Here at the modernist we are not prone to fits of hyperbole, nor do we like to make overblown claims about our humble little magazine. However, on this occasion we can confidently say that this issue is going to be MASSIVE.
In fact, we’ll just come out and say it: for now, big really is better. In this issue, we’re looking at all things grand, large, colossal and epic; literally, metaphorically and otherwise.
John Grindrod celebrates the much maligned Millennium Dome. While its initial ambition was perhaps never reached, it could now be said that the world’s ninth biggest building stands today as a monument to a more optimistic time in Britain’s recent past. Meanwhile, Gillian Darley looks at the work of master factory builders Albert Kahn Associates. Not only did they change the physical landscape with their enormous industrial buildings, they also helped shape global economics and geo-politics.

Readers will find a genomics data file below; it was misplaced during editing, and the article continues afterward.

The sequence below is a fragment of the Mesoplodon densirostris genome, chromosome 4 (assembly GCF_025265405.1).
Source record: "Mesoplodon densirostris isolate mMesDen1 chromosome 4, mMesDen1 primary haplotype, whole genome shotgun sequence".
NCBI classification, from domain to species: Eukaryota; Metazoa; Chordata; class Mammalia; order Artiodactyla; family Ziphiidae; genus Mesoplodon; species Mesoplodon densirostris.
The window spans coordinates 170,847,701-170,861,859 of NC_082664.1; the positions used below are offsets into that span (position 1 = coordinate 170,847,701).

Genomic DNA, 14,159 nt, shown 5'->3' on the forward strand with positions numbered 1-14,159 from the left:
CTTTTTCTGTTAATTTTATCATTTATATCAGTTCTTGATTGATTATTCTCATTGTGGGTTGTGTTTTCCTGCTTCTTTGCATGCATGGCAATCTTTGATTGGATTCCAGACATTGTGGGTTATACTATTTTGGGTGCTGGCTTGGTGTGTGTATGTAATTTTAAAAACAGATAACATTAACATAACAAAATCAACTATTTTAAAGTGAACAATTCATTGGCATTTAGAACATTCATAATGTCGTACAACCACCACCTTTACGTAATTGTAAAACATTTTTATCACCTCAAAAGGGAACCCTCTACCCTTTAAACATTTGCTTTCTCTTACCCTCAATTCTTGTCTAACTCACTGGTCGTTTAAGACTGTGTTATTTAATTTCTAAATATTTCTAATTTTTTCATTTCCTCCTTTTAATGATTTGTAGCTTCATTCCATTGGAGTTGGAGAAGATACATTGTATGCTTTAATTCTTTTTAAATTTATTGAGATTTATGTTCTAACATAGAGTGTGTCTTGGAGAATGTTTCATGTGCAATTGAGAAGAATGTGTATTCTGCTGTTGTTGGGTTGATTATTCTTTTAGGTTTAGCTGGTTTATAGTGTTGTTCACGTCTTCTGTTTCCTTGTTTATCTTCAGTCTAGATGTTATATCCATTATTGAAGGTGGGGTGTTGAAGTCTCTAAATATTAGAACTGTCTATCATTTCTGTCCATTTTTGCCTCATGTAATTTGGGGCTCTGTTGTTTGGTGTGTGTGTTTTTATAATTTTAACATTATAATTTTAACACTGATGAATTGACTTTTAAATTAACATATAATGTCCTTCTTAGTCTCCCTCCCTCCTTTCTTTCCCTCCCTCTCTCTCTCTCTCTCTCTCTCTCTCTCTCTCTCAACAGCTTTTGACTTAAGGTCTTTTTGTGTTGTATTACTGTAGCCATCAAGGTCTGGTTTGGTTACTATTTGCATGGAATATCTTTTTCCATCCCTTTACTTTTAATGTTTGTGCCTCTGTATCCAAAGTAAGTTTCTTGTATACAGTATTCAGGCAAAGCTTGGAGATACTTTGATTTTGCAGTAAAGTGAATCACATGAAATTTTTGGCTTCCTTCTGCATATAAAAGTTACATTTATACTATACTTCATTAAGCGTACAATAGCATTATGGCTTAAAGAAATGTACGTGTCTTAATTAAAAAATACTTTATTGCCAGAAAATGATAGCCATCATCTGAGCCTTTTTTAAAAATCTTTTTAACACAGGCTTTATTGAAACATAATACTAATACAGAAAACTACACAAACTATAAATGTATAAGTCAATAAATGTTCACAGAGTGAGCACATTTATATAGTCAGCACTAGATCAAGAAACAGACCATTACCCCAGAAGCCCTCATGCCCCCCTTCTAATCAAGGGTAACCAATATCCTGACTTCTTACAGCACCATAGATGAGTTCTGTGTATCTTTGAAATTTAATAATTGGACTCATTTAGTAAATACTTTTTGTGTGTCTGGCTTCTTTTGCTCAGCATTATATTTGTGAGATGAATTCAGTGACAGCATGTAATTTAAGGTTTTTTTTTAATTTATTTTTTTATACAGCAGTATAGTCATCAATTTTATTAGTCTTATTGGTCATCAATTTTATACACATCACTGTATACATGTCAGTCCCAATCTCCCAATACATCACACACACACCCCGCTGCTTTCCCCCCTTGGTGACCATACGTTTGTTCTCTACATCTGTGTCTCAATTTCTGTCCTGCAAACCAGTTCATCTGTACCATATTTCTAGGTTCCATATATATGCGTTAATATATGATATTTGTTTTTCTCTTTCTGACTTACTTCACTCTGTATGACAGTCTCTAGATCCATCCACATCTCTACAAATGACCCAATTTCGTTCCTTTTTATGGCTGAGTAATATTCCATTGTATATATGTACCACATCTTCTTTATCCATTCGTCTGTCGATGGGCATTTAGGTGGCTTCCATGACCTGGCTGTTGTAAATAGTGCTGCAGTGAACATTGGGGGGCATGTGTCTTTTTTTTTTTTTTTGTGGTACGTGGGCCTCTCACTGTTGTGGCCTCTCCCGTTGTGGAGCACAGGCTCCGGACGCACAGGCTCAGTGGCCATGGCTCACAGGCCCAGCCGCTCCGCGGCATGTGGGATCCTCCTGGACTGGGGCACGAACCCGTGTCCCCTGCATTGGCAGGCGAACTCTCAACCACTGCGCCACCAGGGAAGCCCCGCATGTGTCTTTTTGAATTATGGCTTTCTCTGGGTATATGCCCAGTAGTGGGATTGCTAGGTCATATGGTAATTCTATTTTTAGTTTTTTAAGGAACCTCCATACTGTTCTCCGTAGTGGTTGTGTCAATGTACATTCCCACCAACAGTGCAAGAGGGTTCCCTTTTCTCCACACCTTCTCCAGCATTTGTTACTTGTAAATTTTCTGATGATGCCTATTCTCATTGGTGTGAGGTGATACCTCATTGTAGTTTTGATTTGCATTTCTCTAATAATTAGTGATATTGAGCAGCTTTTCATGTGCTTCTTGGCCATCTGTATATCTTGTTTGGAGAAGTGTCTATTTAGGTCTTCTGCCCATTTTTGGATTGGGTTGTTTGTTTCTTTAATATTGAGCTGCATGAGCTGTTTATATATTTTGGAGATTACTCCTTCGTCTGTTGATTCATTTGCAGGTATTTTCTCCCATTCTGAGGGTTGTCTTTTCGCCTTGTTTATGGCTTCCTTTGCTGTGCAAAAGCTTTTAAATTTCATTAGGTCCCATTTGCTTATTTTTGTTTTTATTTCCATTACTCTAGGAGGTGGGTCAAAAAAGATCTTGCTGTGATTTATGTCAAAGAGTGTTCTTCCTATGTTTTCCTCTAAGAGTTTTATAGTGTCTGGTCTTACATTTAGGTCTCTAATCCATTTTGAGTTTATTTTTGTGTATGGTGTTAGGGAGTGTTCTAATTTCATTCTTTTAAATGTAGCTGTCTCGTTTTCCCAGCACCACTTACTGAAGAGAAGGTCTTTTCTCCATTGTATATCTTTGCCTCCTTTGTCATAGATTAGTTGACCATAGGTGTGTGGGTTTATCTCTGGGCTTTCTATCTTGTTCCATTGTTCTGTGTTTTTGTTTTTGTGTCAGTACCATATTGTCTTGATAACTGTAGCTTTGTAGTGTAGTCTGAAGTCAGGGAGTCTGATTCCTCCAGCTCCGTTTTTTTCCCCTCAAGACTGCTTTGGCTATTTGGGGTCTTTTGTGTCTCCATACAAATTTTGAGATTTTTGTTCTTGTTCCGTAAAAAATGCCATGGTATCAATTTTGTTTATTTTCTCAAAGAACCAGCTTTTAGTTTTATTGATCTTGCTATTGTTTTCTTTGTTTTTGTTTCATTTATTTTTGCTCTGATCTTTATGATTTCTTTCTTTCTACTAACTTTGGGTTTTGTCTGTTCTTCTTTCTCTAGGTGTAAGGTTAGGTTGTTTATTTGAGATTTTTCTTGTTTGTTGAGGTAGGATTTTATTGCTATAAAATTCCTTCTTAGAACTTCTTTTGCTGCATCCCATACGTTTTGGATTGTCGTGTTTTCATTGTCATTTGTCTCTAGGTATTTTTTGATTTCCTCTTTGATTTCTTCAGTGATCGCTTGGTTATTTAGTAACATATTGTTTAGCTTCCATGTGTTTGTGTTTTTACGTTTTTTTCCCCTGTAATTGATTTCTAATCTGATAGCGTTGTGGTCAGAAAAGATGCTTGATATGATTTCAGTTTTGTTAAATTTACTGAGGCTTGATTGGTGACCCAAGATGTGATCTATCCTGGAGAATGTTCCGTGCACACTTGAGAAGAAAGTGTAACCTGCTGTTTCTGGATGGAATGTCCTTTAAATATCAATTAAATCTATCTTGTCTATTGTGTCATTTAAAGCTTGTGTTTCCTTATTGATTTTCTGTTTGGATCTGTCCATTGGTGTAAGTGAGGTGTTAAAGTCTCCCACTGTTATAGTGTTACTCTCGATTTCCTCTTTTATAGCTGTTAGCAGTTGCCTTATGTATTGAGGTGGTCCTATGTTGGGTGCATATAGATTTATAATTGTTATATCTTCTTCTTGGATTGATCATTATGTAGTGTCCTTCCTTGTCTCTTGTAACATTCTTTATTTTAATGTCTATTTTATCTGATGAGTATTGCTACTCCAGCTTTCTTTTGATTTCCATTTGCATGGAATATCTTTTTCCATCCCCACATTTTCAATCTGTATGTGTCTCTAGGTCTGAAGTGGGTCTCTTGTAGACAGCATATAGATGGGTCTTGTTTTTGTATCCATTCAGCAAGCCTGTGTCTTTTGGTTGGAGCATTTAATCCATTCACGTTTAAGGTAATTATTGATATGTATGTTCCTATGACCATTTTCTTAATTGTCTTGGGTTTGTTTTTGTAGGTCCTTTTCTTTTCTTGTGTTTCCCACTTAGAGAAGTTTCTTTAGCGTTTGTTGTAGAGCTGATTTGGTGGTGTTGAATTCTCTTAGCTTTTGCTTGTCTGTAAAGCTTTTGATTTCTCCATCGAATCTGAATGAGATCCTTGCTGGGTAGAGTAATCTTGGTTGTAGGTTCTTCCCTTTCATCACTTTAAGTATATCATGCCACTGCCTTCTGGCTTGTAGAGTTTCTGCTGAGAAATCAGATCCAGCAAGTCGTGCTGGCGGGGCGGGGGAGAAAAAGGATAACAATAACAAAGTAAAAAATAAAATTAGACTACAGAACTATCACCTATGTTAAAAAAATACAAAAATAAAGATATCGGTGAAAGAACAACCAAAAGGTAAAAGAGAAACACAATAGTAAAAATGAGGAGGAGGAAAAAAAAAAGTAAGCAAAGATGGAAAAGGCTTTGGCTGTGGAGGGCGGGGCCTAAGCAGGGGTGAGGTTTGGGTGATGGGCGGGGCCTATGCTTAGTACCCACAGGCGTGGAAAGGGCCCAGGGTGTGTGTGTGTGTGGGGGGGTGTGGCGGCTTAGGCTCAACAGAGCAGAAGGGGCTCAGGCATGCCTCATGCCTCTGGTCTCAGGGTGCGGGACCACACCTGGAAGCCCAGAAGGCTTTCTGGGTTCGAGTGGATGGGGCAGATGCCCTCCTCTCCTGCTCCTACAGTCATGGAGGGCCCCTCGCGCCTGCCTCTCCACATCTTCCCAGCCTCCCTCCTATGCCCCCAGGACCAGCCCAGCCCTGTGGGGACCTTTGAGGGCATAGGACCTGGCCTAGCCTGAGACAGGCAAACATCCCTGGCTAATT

We would be remiss if we didn’t feature some large social housing schemes, so here we visit two. Photographers Stefano Sam and Rick Moran take us around Rome’s Nuovo Corviale and London’s Heygate Estate respectively, both lamenting the loss of the ideologies and ambitions upon which these projects were conceived and constructed. At the other end of the scale, Patrick Millar throws off the shackles of our own planet altogether as we join him on a voyage to the moon, where he contemplates the almost inconceivable challenges to establishing life on other worlds.
Never let it be said we are scared of tackling the biggest subjects within our pages. With this issue, it’s safe to say we’ve packed a huge amount into a relatively slim volume. So with that in mind we suggest you take a seat, prepare yourself a soothing beverage and cut yourself a MASSIVE slice of modernist pie.
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